Cyber Security

Social Engineering
What is a social engineering attack?

In a social engineering attack, an attacker uses human interaction (social skills) to obtain or compromise information about an organization or its computer systems. An attacker may seem unassuming and respectable, possibly claiming to be a new employee, repair person, or researcher and even offering credentials to support that identity. However, by asking questions, he or she may be able to piece together enough information to infiltrate an organization's network. If an attacker is not able to gather enough information from one source, he or she may contact another source within the same organization and rely on the information from the first source to add to his or her credibility.

How do you avoid being a victim?

Be suspicious of unsolicited phone calls, visits, or email messages from individuals asking about employees or other internal information. If an unknown individual claims to be from a legitimate organization, try to verify his or her identity directly with the company. Do not provide personal information or information about your organization, including its structure or networks, unless you are certain of a person's authority to have the information. Do not reveal personal or financial information in email, and do not respond to email solicitations for this information. This includes following links sent in email. Don't send sensitive information over the Internet before checking a website's security.  Pay attention to the URL of a website. Malicious websites may look identical to a legitimate site, but the URL may use a variation in spelling or a different domain (e.g., .com vs. .net). If you are unsure whether an email request is legitimate, try to verify it by contacting the company directly. Do not use contact information provided on a website connected to the request; instead, check previous statements for contact information. Information about known phishing attacks is also available online from groups such as the Anti-Phishing Working Group. Install and maintain anti-virus software, firewalls, and email filters to reduce some of this traffic. (See Understanding Firewalls, Understanding Anti-Virus Software, and Reducing Spam for more information.) Take advantage of any anti-phishing features offered by your email client and web browser.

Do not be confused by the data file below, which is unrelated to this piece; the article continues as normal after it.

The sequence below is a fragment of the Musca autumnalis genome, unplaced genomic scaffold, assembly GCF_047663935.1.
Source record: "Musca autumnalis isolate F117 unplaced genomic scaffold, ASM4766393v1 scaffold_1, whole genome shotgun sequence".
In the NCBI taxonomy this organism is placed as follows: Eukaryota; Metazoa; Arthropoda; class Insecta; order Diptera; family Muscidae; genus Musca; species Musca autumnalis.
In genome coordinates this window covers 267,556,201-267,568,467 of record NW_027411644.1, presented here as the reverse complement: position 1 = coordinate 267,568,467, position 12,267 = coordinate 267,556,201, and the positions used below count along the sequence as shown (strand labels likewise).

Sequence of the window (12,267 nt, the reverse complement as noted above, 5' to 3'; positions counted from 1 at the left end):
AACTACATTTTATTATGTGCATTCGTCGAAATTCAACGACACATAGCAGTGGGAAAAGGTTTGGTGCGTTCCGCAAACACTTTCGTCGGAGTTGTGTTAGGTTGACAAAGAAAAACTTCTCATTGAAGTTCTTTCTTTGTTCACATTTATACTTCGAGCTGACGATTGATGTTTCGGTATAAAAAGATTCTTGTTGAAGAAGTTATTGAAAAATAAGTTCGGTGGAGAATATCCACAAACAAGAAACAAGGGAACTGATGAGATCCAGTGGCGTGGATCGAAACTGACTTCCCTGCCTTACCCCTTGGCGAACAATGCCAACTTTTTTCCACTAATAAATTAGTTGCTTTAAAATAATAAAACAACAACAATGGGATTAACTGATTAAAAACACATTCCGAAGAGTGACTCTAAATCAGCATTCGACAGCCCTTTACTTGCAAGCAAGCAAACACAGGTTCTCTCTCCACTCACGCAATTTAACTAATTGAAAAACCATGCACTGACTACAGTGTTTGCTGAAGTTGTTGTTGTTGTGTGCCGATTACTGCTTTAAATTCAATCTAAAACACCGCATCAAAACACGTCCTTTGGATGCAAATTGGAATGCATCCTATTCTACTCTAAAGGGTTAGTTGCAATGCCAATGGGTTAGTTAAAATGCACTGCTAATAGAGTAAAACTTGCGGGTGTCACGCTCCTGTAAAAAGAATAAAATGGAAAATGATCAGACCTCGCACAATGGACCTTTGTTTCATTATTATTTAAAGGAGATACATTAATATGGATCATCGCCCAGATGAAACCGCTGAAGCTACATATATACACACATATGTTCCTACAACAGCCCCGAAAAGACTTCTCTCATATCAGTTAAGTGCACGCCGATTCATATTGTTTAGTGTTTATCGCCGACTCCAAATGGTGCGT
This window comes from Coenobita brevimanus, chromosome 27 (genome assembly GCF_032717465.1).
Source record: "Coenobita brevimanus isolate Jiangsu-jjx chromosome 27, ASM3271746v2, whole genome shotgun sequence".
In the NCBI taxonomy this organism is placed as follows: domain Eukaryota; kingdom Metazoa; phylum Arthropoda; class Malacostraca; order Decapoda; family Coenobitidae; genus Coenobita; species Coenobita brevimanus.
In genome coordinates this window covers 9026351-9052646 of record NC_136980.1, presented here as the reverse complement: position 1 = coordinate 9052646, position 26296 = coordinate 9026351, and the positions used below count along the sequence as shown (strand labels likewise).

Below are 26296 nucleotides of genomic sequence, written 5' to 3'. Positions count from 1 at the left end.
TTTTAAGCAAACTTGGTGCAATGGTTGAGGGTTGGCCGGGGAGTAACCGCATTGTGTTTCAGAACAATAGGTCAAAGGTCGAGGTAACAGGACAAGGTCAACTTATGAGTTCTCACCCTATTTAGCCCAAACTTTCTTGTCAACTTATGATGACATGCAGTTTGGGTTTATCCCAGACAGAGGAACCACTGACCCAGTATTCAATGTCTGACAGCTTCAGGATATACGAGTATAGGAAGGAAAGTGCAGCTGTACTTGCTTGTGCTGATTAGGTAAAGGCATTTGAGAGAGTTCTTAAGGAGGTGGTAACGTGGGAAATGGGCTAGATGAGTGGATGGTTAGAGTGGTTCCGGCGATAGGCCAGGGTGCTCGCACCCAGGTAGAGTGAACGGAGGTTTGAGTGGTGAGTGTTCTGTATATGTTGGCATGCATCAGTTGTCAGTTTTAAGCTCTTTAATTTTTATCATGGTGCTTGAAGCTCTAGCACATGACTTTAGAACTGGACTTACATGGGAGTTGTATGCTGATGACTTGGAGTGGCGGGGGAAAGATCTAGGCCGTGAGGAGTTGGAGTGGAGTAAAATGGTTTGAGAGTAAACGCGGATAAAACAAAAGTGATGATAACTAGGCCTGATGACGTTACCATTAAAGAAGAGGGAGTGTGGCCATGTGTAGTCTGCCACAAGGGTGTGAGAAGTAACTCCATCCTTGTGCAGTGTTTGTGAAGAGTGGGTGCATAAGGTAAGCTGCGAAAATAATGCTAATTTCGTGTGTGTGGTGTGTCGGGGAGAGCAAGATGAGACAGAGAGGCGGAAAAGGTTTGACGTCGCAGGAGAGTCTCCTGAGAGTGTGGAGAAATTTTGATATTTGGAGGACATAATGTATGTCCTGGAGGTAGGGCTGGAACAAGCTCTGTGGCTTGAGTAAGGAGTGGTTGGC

What do you do if you think you are a victim?

If you believe you might have revealed sensitive information about your organization, report it to the appropriate people within the organization. They can be alert for any suspicious or unusual activity. If you believe your financial accounts may be compromised, contact your financial institution immediately and close any accounts that may have been compromised. Watch for any un-explainable charges to your account. Immediately change any passwords you might have revealed. If you used the same password for multiple resources, make sure to change it for each account, and do not use that password in the future. Watch for other signs of identity theft. Consider reporting the attack to the police, and file a report with the Federal Trade Commission.

Author US-CERT Publications

Phishing

Phishing is the attempt to obtain sensitive information such as usernames, passwords, and credit card details (and, indirectly, money), often for malicious reasons, by disguising as a trustworthy entity in an electronic communication. The word is a neologism created as a homophone of fishing due to the similarity of using a bait in an attempt to catch a victim. Phishing is typically carried out by email spoofing or instant messaging, and it often directs users to enter personal information at a fake website, the look and feel of which are identical to the legitimate one and the only difference is the URL of the website in concern. Communications purporting to be from social web sites, auction sites, banks, online payment processors or IT administrators are often used to lure victims. Phishing emails may contain links to websites that are infected with malware. Phishing is an example of social engineering techniques used to deceive users, and exploits weaknesses in current web security. Attempts to deal with the growing number of reported phishing incidents include legislation, user training, public awareness, and technical security measures.